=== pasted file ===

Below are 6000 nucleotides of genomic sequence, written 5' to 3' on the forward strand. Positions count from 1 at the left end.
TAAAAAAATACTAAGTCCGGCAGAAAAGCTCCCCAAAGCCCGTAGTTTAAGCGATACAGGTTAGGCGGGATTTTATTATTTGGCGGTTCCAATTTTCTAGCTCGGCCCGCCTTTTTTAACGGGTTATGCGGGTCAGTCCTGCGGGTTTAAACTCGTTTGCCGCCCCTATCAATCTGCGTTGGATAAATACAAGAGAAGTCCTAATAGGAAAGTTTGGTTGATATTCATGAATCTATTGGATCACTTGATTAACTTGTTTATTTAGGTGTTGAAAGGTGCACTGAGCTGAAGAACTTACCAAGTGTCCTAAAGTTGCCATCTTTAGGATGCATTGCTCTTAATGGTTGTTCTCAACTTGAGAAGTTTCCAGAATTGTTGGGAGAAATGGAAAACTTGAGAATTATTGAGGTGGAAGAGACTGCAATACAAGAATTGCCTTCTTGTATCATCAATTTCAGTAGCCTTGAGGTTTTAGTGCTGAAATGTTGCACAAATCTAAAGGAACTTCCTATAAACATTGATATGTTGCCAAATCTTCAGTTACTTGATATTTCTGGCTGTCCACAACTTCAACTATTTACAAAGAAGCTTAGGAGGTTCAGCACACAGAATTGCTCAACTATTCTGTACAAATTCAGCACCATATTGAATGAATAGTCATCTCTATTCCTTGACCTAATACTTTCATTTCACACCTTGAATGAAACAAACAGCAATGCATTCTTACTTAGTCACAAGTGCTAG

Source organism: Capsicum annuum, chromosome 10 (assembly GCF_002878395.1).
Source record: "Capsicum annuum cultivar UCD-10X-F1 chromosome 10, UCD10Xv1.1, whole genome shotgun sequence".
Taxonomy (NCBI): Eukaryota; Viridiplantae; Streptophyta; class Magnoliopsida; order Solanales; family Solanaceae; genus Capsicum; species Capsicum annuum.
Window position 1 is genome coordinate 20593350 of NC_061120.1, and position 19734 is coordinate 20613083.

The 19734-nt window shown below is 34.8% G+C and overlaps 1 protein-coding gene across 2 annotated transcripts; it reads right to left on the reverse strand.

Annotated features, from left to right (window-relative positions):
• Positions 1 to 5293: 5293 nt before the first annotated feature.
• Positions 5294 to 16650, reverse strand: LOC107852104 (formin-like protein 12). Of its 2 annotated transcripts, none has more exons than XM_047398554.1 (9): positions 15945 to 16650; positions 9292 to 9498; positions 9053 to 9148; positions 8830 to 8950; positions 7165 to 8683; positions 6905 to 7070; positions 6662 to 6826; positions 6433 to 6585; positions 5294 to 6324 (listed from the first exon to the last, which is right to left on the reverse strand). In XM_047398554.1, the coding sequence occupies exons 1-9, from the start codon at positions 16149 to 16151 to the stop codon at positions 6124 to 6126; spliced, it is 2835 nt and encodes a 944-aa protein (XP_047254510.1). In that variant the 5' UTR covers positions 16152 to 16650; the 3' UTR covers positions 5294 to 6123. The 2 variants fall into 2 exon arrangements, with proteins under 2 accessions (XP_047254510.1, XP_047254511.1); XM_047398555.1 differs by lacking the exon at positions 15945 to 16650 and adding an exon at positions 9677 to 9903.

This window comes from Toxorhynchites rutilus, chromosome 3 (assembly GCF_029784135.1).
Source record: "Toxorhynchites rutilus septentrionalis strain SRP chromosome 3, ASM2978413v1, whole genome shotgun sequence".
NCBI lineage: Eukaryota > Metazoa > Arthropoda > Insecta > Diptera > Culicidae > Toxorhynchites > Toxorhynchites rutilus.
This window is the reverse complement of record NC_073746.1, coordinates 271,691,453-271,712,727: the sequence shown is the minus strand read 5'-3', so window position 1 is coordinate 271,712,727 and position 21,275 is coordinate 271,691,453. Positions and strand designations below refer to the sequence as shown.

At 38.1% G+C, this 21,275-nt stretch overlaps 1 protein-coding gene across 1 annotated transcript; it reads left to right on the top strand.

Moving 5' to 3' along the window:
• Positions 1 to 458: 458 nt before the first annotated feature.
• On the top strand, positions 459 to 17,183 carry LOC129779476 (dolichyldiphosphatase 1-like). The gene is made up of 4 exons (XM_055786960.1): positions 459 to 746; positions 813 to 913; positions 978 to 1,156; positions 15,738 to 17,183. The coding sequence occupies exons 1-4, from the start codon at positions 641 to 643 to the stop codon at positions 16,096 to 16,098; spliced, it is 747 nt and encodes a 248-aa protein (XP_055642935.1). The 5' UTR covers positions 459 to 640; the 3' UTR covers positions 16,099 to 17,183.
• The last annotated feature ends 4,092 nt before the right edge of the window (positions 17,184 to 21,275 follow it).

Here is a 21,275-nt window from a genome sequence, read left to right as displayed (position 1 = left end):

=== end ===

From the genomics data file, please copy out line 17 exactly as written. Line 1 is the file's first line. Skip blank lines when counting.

• Positions 1 to 458: 458 nt before the first annotated feature.